The book acknowledges that God is sovereign. It is His plans for us that come to pass. Not our own plans. We control nothing. We don't sit down and tell God what to do. This isn't a book about controlling one's life and accomplishing all our hopes and dreams in an effort to "have it all" according to the world's standards.
The book is organized around five tips.
1) The First Tip: Rise Early (Joining the 5AM Club)
I knew I would hate this book when I saw the phrase '5AM Club' in one of the titles. But I was wrong. The chapter is about how that time happens to work for them. But how it is perfectly acceptable to have a 6AM club or 8AM club. It all depends on where you are in your life. If you have a husband and family that need to be up and out of the house by 7 or 7:30. Then 5AM might make sense. If you're a college student whose classes don't start until 11AM, then 8 or 9 is fine to get up. The point wasn't the time. It was the fact that your supposed to change your schedule just a bit so that you can fit in time with God at the very beginning. Take an extra thirty minutes or an hour to give to him right from the start. And I noticed that if a wife and mother could best fit her devotions in right after the husband leaves for work and the kids leave for school...that that is "allowed." The point is to have alone time with Jesus where he is your focus. So because the chapter allowed for many variations and was nonjudgemental, I actually LIKED this chapter a great deal.
2) The Second Tip: Sit Still (Sitting at Jesus' Feet)
Closely related to the first tip, this chapter is all about spending time with God in prayer and Bible reading. It is about focusing on him. It is about loving him. It is about growing in him. For some people, this may mean making a plan or following a plan to study and read the Bible. For others, it may be more relaxed. It needs to be a balance of discipline and yet relaxed enough to allow for our humanity. The chapter is not about how to be legalistic. It isn't about how God loves us more or less. More if we're consistently disciplined, and less if we miss a week or two...or gasp....much longer. It isn't about working for God's acceptance. It isn't about working at all. This chapter is all about our need, our dependence on God. It is about grace. Not about guilt. Not about pride. Not about self-sufficiency.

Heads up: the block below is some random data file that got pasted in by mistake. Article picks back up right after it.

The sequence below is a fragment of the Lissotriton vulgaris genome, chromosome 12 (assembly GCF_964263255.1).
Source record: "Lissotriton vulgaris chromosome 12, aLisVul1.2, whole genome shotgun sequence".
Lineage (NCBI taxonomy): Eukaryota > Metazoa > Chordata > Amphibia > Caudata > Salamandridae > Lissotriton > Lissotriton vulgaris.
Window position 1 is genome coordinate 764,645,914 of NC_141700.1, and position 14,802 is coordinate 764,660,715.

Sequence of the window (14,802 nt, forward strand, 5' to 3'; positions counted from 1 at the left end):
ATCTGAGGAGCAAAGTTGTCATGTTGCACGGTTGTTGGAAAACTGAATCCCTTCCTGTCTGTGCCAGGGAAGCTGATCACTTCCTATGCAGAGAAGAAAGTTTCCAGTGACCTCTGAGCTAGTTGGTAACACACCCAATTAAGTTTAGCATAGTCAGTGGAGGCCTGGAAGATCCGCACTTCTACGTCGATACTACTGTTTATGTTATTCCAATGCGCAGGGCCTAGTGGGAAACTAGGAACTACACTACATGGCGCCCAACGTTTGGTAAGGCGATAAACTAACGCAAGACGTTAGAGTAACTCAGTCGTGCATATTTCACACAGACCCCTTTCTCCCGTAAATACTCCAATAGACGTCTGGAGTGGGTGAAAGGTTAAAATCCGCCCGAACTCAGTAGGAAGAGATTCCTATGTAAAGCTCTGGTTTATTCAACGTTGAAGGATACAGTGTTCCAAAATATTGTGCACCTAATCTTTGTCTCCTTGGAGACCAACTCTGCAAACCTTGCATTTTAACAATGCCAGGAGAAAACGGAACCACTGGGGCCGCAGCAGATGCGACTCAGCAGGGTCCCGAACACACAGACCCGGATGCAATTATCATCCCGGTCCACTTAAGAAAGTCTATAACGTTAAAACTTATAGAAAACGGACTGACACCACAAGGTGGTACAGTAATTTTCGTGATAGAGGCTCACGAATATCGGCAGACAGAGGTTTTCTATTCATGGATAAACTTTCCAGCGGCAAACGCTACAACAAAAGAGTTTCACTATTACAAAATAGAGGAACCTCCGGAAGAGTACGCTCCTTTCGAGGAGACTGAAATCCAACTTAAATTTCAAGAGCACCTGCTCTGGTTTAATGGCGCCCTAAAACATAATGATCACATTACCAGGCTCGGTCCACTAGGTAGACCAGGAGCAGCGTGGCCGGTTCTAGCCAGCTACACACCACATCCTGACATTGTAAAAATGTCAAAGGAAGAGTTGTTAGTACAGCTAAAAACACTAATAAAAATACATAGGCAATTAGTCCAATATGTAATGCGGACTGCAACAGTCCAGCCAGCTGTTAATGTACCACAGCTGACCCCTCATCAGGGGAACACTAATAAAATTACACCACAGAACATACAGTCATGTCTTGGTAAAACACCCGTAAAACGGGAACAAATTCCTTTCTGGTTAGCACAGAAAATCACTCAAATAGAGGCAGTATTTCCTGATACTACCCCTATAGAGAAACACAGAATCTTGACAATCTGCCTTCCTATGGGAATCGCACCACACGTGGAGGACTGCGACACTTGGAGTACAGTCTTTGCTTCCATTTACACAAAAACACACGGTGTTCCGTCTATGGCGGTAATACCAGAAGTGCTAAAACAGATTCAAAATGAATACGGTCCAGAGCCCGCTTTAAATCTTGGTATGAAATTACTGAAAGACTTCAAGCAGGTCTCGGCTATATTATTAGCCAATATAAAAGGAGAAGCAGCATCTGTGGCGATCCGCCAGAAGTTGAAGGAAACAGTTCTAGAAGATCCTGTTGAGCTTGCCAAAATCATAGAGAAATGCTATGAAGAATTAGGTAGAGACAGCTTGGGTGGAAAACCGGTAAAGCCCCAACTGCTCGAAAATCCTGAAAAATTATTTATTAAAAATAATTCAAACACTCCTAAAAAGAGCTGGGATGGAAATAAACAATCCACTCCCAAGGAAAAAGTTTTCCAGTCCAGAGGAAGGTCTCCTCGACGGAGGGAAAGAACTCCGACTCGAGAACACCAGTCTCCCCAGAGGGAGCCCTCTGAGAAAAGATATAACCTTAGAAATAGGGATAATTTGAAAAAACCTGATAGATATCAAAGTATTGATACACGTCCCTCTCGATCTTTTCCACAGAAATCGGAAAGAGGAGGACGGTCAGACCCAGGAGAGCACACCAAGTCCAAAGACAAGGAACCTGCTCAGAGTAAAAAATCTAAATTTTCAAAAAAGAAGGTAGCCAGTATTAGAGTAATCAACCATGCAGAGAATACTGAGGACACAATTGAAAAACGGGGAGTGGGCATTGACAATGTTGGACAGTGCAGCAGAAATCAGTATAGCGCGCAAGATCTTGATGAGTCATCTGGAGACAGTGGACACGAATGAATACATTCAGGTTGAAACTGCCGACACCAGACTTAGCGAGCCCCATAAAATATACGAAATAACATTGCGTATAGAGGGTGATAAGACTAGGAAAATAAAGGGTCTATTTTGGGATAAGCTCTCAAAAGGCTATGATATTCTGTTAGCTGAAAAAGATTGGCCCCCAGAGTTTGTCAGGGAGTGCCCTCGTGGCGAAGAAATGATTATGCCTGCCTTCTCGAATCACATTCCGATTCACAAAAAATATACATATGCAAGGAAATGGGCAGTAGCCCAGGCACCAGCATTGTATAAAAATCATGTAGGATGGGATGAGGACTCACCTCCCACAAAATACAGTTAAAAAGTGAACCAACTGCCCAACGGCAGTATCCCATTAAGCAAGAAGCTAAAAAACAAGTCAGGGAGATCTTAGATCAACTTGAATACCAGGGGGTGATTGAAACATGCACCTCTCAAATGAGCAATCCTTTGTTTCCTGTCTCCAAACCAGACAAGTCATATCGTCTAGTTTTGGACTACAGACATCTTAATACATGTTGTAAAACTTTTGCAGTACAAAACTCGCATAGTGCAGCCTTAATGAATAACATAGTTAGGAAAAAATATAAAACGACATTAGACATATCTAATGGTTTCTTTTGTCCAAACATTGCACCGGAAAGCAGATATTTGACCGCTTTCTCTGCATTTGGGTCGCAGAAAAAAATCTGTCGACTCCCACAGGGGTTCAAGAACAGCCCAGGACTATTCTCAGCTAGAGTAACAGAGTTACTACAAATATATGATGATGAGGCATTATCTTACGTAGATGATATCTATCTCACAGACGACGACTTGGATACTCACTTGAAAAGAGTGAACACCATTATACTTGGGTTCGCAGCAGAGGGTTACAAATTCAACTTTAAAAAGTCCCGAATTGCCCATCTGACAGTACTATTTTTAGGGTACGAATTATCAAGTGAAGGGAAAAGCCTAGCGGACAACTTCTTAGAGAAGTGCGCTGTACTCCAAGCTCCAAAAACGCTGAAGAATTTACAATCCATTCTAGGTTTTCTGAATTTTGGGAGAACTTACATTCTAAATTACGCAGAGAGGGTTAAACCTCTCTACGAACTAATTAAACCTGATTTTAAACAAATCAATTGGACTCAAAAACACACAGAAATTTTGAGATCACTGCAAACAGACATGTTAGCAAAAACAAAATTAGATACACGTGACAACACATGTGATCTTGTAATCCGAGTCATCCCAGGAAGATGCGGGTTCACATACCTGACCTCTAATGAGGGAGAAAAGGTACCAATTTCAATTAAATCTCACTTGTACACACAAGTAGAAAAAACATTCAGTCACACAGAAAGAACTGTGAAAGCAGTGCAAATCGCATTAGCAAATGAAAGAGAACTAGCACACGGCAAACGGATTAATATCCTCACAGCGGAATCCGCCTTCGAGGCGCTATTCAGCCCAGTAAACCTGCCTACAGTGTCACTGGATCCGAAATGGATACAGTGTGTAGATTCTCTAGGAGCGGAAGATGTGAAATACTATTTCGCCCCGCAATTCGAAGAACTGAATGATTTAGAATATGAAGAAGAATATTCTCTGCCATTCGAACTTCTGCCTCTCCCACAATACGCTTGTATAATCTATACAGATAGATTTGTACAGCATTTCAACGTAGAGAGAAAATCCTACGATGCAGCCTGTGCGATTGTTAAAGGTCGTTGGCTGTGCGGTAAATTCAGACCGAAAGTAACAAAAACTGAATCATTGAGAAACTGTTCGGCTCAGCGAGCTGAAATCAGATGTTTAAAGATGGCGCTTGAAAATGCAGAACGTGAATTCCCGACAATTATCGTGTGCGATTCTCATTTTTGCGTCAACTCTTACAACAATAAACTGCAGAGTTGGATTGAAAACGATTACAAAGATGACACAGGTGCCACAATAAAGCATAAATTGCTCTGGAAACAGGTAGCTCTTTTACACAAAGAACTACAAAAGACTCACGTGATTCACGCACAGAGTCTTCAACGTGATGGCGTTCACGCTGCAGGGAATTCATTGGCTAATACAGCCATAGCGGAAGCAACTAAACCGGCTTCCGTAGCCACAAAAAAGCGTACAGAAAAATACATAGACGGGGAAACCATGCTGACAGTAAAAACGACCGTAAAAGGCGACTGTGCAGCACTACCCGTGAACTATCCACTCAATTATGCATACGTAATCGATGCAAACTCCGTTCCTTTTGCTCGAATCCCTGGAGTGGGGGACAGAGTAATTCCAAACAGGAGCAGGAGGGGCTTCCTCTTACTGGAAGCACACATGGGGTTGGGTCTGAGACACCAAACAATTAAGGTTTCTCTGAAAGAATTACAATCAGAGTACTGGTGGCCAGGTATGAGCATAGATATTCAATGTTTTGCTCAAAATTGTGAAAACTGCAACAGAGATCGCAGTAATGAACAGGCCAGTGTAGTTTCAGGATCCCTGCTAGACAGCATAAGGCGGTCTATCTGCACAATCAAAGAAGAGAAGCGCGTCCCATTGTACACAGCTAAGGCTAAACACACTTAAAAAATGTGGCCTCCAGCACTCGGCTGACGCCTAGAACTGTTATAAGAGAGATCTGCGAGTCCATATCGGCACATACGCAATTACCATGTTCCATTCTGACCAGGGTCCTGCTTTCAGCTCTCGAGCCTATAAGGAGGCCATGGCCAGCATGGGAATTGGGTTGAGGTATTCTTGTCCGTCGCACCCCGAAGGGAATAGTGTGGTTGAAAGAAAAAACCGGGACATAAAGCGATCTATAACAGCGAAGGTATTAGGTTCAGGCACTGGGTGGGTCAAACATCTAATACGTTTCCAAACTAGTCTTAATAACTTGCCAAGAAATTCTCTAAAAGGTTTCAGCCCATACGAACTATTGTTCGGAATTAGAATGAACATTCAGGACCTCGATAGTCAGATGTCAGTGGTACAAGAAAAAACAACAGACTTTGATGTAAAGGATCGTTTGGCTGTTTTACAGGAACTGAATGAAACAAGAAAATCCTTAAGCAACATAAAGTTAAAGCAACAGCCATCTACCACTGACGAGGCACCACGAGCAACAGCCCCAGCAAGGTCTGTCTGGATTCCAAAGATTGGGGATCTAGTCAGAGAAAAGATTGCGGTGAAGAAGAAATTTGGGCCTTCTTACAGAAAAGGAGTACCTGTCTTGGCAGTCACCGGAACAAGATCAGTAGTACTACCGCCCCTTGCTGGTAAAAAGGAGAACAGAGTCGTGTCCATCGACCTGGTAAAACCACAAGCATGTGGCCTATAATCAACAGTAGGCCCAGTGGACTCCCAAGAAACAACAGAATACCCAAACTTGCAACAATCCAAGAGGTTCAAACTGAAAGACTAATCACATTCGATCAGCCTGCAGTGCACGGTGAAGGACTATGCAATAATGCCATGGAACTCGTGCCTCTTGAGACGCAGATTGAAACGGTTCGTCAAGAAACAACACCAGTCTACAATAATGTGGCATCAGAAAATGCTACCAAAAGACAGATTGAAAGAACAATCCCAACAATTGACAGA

3) The Third Tip: Sit and Plan (Taking a Personal Retreat)
The third tip is harder for me to relate to. The authors advise women to take one or two days out of the year to focus their attention on themselves and do an inventory of sorts. To assess what they want and what they need. To look for ways to change. To look for ways to improve. To make new goals. To make priorities. To get organized. To make lots of lists. Anyone who knows me knows that I am not a list-maker. I don't do lists. I don't do organization. I don't do written goals. So this "personal retreat" would be pure torture for me. I wouldn't find it refreshing. I'd find it depressing. But I know many people in my life who DO make lists, who do have goals, who are ultra-organized. I know they're going to love this chapter. So I don't think it's "bad" by any means. Just not for me.
4) The Fourth Tip: Consider People (Evaluating Relationships Carefully)
This chapter is all about friendships and relationships. Again not so much for me. I don't have friends in all those categories. And I'm not in an environment to find and make those kinds of friendships. Even when I was surrounded by more people, I wasn't outgoing. I've never really sought to maintain twenty or forty friendships when three to five will suffice just fine. I would rather have a few that are manageable than twenty that I never saw or wrote. But again, I think this chapter will be relevant to many people. Many.
5) The Fifth Tip: Plan to Depend (Being Productive in Daily Life)
Despite how this chapter may sound, it actually is not about doing anything on your own. It is all about depending on God day by day, moment by moment. So while they spend a great deal of time focusing on planning and organizing and being efficient and all sorts of things that I would never actually do, they also approach it with the philosophy that they will get done what God wants them to get done. That by allowing God to shape your life and your priorities, that you actually feel at peace with what gets done and not be overwhelmed and stressed.
So the book does offer some practical tips, but it offers many spiritual tips as well.
So what did I think? I actually liked this book. I thought that it was actually realistic and biblical. I really appreciated the fact that it was not judgemental. That the women allowed for the fact that every single woman is different.